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Re: [Czechlist] TERM: barokarsky

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  • Rachel Thompson
    ... applies to ... Hi Jamie, My friend who works in the National Gallery wasn t familiar with the term, but suggested that might be synonymous with
    Message 1 of 6 , May 4 5:44 AM
      > How would y'all translate the term "barokar^sky" into English? It
      applies to
      > 19th-century glass, and it is apparently different from neo-baroque.

      Hi Jamie,

      My friend who works in the National Gallery wasn't familiar with the term,
      but suggested that might be synonymous with pseudobarokni. Would this fit
      the context?

      Here's her message:
      -------
      Barokarsky would mean something only in the context. For example, if
      somebody is interested in baroque period than he/she is called "barokar"
      which mens that he or she is specialised in baroque art, architecture etc.
      But it is not proper Czech, it is only a spoken term.

      Probably it means the same as "pseudobarokni", using the forms of baroque
      but in a different period (19th or 20th centuries)
      --------

      Rachel
    • JPKIRCHNER@aol.com
      ... Thanks! I think this does fit the context, however, I somehow have to distinguish it from neo-baroque, which will be a toughy, since what is neo-baroque
      Message 2 of 6 , May 4 8:03 AM
        In a message dated 5/4/01 10:55:51 AM, rachel.thompson@... writes:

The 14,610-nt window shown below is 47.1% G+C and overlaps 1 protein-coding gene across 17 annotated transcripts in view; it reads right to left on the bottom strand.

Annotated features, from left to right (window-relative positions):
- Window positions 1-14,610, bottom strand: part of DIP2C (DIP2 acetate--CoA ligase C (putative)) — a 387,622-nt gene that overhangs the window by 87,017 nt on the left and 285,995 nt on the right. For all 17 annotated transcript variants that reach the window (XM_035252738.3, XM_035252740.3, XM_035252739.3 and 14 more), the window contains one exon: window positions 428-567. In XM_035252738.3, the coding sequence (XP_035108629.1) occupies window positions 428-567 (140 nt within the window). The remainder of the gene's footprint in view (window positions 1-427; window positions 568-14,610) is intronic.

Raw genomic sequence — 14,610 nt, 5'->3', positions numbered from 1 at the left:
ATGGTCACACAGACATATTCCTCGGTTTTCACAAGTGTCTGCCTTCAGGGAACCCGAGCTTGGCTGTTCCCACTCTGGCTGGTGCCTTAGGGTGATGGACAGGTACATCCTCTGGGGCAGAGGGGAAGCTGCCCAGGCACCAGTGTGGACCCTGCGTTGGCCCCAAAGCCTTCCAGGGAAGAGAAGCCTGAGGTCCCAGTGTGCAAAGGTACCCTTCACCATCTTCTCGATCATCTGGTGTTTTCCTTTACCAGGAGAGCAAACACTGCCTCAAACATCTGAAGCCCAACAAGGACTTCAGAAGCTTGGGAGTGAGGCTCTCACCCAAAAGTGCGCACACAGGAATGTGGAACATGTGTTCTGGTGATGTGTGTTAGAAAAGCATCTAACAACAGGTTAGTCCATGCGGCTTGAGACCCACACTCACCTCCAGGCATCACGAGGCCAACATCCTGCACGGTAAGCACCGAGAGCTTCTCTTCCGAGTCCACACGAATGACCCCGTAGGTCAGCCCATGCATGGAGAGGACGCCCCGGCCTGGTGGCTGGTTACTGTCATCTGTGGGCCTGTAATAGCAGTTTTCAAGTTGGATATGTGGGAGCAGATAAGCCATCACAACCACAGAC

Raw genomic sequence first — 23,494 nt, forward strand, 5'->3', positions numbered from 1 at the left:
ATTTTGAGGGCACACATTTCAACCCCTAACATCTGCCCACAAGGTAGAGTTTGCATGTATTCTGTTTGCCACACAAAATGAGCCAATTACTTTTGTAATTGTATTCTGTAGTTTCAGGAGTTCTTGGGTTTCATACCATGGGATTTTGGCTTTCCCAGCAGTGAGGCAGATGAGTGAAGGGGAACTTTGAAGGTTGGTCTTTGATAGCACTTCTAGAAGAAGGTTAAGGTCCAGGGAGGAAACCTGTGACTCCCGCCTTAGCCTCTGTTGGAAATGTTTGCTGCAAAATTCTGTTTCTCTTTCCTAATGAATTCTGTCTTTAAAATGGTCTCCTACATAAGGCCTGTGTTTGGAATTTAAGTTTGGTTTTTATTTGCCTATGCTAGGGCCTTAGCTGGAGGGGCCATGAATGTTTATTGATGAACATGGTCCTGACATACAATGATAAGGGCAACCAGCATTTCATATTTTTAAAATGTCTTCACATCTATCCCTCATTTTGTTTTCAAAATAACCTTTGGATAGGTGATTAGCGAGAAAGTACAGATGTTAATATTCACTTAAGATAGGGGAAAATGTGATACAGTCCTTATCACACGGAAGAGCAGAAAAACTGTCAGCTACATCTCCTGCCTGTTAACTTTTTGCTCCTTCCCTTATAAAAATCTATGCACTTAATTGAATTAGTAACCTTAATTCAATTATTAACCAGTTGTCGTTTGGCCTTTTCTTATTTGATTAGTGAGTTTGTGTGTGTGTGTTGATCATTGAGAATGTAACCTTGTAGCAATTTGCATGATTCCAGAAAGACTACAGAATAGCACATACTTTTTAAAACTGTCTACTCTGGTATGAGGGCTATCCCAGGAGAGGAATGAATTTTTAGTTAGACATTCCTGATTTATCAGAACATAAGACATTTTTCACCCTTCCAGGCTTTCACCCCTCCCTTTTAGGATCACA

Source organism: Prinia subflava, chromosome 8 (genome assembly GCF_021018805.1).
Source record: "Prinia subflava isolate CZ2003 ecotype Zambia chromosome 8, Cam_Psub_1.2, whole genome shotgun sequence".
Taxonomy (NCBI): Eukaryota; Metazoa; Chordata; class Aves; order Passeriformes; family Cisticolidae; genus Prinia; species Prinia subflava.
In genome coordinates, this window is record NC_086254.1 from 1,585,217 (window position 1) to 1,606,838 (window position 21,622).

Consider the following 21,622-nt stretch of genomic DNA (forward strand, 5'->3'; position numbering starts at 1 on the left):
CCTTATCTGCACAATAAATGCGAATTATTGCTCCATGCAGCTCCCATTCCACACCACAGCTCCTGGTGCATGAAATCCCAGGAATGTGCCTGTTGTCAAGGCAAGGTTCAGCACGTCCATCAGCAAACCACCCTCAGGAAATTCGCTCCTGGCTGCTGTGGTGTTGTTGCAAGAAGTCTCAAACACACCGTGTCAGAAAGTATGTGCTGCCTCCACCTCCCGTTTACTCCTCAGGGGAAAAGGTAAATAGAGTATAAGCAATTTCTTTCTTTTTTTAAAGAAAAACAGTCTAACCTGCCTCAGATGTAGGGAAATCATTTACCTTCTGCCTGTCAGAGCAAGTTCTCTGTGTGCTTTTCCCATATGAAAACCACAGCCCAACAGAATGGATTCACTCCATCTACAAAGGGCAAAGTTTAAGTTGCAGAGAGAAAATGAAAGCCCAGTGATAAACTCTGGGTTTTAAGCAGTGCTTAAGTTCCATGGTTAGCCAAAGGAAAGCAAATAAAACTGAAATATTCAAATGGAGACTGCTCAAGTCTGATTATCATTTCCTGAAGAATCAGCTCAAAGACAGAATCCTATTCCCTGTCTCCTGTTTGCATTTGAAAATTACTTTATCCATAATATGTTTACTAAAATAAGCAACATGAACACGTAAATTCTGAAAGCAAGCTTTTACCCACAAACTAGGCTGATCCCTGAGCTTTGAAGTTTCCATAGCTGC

>My friend who works in the National Gallery wasn't familiar with the term,
        >but suggested that might be synonymous with pseudobarokni. Would this
        >fit the context?

        Thanks! I think this does fit the context, however, I somehow have to
        distinguish it from neo-baroque, which will be a toughy, since what is
        neo-baroque if not a kind of pseudo-baroque? I'm not surprised that this
        term is not spisovny, because the text I am translating is a little on the
        chatty side.

        Much obliged.

        Jamie
      • JPKIRCHNER@aol.com
        ... I thought of making it neo-baroque , but lo and behold, the sentence talks about things being both barokarsky AND neo-baroque , or the artist starting
        Message 3 of 6 , May 5 2:55 AM
          In a message dated 5/5/01 2:29:08 AM, hejzlar@... writes:

          >I have never heard the term BAROKÁRSKY in my life and I am not able to
          >find it in the dictionary of the Czech language either. I suppose it could
          >mean the same as BAROKIZUJÍCÍ, i.e. imitating the baroque style, but I
          >am not quite sure. If it does, I would try to translate it as "baroque-like"
          >(if it noes not sound too strange to your native ears).

          I thought of making it "neo-baroque", but lo and behold, the sentence talks
          about things being both "barokarsky" AND "neo-baroque", or the artist
          starting out as barokarsky but also learning the neo-baroque style.
          Occasionally, this author writes things that don't make a lot of sense. For
          example, I've run into a "jeho" or two that could refer to either one of two
          people in the same paragraph.

          Thanks very much.

          Jamie
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